[and the merely very-famous transformations of $\Bbb{C}$;
also the not-quite-so-well-known (but still
essential!) inversion formula]); that guy…
and his concept of barycentric co-ordinates.

the drawing underlying all this mess was done
freehand by me a few years ago. the idea was
to be sure all 1+2+4+8 points of the tetrahedron
in question—$P^3(\Bbb{F}_2)$
if you must know—
were distinguishable one-from-another. you can
easily look up similar drawings in textbooks and
so on.

anyhow, here the face-centers (of the tetra) are labelled
Yellow, Blue, Red, and Mud (or {Y, B, R, M}—
you know the drill—); the vertices opposite
these points are the “secondaries”
Purple, Orange, Green, and Neuter.

the “four directions” (U, D, E, & O) then correspond
to the (opposite) color-pairs Y-P, B-O, R-G, & M-N.
i hope this is all completely obvious from the drawing.
because it’s very useful for the math.

here it is in code.

$ii = \begin{pmatrix} \begin{pmatrix} 0 & 2 \\ 1 & 2\end{pmatrix}& \begin{pmatrix} 1 & 1 \\ 0 & 1\end{pmatrix}& \\ \begin{pmatrix} 1 & 0 \\ 2 & 1\end{pmatrix}& \begin{pmatrix} 2 & 2 \\ 1 & 0\end{pmatrix} \end{pmatrix}$
$i = \begin{pmatrix} \begin{pmatrix} 1 & 2 \\ 1 & 0\end{pmatrix}& \begin{pmatrix} 2 & 1 \\ 0 & 2\end{pmatrix}& \\ \begin{pmatrix} 2 & 0 \\ 2 & 2\end{pmatrix}& \begin{pmatrix} 0 & 2 \\ 1 & 1\end{pmatrix} \end{pmatrix}$

$iii = \begin{pmatrix} \begin{pmatrix} 0 & 1 \\ 2 & 2\end{pmatrix}& \begin{pmatrix} 1 & 0 \\ 1 & 1\end{pmatrix}& \\ \begin{pmatrix} 1 & 2 \\ 0 & 1\end{pmatrix}& \begin{pmatrix} 2 & 1 \\ 2 & 0\end{pmatrix} \end{pmatrix}$
$iv = \begin{pmatrix} \begin{pmatrix} 1 & 1 \\ 2 & 0\end{pmatrix}& \begin{pmatrix} 2 & 0 \\ 1 & 2\end{pmatrix}& \\ \begin{pmatrix} 2 & 2 \\ 0 & 2\end{pmatrix}& \begin{pmatrix} 0 & 1 \\ 2 & 1\end{pmatrix} \end{pmatrix}$

$II= \begin{pmatrix} (mgy) (nrp) & (ybr) (pog) & \\ (mro) (ngb) & (mpb) (nyo) \end{pmatrix}$
$I= \begin{pmatrix} (bo) (mpgnyr) & (mn) (ygbpro) & \\ (yp) (mbrnog)& (rg) (mopnby) \end{pmatrix}$
$III = \begin{pmatrix} (mbp) (nor) & (mor) (nbg) & \\ (yrb) (pgo) & (myg) (npr) \end{pmatrix}$
$IV = \begin{pmatrix} (rg)(mybnpo) & (yp)(mgonrb) & \\ (mn)(yorpbg) & (bo) (mryngp) \end{pmatrix}$

$jj= \begin{pmatrix} hk & g & \\ gk & hi \end{pmatrix}$
$j= \begin{pmatrix} -gi & h & \\ -hj & -gj \end{pmatrix}$
$jjj = \begin{pmatrix} gj & hj & \\ -h & gi \end{pmatrix}$
$jw = \begin{pmatrix} -hi & -gh & \\ -g & -hk \end{pmatrix}$

### if only this power could be used for *good*

$ii = \begin{pmatrix} \begin{pmatrix} 0 & 2 \\ 1 & 2\end{pmatrix}& \begin{pmatrix} 1 & 1 \\ 0 & 1\end{pmatrix}& \\ \begin{pmatrix} 1 & 0 \\ 2 & 1\end{pmatrix}& \begin{pmatrix} 2 & 2 \\ 1 & 0\end{pmatrix} \end{pmatrix}$
$i = \begin{pmatrix} \begin{pmatrix} 1 & 2 \\ 1 & 0\end{pmatrix}& \begin{pmatrix} 2 & 1 \\ 0 & 2\end{pmatrix}& \\ \begin{pmatrix} 2 & 0 \\ 2 & 2\end{pmatrix}& \begin{pmatrix} 0 & 2 \\ 1 & 1\end{pmatrix} \end{pmatrix}$

$iii = \begin{pmatrix} \begin{pmatrix} 0 & 1 \\ 2 & 2\end{pmatrix}& \begin{pmatrix} 1 & 0 \\ 1 & 1\end{pmatrix}& \\ \begin{pmatrix} 1 & 2 \\ 0 & 1\end{pmatrix}& \begin{pmatrix} 2 & 1 \\ 2 & 0\end{pmatrix} \end{pmatrix}$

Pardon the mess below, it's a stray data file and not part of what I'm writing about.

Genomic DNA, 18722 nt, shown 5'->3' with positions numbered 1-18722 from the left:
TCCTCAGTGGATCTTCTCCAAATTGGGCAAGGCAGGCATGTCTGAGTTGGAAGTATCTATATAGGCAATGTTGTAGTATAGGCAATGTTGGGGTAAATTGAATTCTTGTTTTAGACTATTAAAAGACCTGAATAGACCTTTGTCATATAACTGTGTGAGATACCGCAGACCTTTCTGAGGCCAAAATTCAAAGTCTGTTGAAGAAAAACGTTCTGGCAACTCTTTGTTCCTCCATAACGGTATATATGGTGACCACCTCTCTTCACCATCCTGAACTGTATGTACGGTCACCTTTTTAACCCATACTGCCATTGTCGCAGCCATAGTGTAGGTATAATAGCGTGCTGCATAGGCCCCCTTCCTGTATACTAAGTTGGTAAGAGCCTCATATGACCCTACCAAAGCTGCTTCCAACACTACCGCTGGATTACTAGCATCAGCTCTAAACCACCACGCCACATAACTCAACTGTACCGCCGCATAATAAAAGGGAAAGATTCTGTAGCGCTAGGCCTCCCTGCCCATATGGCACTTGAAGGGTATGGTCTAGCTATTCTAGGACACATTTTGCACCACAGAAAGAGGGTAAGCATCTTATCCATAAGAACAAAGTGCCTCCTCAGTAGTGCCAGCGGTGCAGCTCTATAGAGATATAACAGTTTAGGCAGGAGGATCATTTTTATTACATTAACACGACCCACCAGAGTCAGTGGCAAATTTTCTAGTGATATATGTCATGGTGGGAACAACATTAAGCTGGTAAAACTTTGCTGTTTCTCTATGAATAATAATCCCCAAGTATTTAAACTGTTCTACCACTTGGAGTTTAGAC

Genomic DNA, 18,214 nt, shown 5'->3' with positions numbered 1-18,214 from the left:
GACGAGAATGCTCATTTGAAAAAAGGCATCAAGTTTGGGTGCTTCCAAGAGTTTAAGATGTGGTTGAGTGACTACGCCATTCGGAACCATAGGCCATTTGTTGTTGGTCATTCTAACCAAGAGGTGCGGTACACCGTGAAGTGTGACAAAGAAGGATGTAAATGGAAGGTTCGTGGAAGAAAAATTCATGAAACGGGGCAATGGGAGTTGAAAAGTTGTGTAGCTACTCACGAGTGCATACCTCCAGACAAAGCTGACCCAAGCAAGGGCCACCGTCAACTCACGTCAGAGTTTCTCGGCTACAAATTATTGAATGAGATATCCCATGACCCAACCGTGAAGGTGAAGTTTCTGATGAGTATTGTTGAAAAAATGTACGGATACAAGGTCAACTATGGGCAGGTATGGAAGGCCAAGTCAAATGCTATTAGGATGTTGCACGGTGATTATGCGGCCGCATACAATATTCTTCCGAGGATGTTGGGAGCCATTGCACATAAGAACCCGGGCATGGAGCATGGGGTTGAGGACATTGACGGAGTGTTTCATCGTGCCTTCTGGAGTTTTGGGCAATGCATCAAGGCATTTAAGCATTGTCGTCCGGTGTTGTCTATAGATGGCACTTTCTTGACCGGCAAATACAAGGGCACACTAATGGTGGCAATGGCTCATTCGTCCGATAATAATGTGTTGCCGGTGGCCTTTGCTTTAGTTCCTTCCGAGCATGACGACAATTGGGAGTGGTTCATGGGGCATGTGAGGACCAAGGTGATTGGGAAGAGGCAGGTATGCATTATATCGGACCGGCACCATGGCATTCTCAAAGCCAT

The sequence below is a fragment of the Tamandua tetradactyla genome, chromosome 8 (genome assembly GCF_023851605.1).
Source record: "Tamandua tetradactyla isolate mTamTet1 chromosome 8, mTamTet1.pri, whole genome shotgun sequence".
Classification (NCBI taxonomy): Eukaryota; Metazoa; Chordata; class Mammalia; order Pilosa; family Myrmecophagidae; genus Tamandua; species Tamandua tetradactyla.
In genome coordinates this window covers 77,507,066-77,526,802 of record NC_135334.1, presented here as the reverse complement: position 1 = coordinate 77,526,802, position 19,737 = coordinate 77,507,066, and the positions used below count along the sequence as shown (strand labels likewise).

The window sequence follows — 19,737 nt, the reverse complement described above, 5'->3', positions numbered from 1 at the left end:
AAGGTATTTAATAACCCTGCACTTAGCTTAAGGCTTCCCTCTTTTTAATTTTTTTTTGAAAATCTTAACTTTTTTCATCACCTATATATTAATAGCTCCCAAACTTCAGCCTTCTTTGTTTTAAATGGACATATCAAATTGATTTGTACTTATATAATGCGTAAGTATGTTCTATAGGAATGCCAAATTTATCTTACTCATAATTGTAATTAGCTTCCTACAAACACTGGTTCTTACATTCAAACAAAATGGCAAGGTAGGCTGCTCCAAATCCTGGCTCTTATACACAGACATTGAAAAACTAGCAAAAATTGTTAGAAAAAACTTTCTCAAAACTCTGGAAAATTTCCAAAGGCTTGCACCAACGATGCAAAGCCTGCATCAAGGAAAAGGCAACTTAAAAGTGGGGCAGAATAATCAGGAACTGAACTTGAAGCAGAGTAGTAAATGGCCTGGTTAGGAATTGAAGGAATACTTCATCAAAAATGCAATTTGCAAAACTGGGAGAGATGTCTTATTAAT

$iv = \begin{pmatrix} \begin{pmatrix} 1 & 1 \\ 2 & 0\end{pmatrix}& \begin{pmatrix} 2 & 0 \\ 1 & 2\end{pmatrix}& \\ \begin{pmatrix} 2 & 2 \\ 0 & 2\end{pmatrix}& \begin{pmatrix} 0 & 1 \\ 2 & 1\end{pmatrix} \end{pmatrix}$

$II= \begin{pmatrix} (mgy) (nrp) & (ybr) (pog) & \\ (mro) (ngb) & (mpb) (nyo) \end{pmatrix}$
$I= \begin{pmatrix} (bo) (mpgnyr) & (mn) (ygbpro) & \\ (yp) (mbrnog)& (rg) (mopnby) \end{pmatrix}$
$III = \begin{pmatrix} (mbp) (nor) & (mor) (nbg) & \\ (yrb) (pgo) & (myg) (npr) \end{pmatrix}$
$IV = \begin{pmatrix} (rg)(mybnpo) & (yp)(mgonrb) & \\ (mn)(yorpbg) & (bo) (mryngp) \end{pmatrix}$

### back-of-the-envelope calculations

here’s A-four-hat three ways.

but really *four* ways; like we agreed upthread,
the trit-string version is inherent in the very
positioning of the table entries, to wit.
consider
-+___++
– -___+-
iterate: each of the three “versions” of our group
has each of its entries in one of the (16) “positions”
-+-+___-+++___++-+___++++
-+- -___-++-___++- -___+++-
– – -+___- -++___+- -+___+-++
– – – -___- -+-___+- – -___+-+-
; now just remember that, e.g.
“+- -+” in this context means
(1-i-j+k)/2—a “hurwitz unit”
in $\Bbb{H}$—the quaternions
(or, if you prefer… as i do… in
$\Bbb{Z}[h,i,j,k]$—the *integral*
quaternions
). where was i.

the matrix notation is “mod 3”;
the generators-and-relators version
requires one to work with “relators”
like “hi = jh”—(this is, like, the
very *textbook example* of a
“semi-direct product”, if you want
my opinion… anyhow, this is quite
close to the actual way *i* actually
got it if i can be said to have it now]).

finally, the “permutation notation” version
is very much the easiest to work with (and you
should learn right away how to work with these
slowly and painfully into accepting this stuff
but maybe you’ll be one of the lucky one in
a million): one readily sees which elements
have order six, for example.

anyhow, this is one of the coolest things i ever
put on one sheet of paper or so it seems to me now.

• ## (Partial) Contents Page

Vlorbik On Math Ed ('07—'09)
(a good place to start!)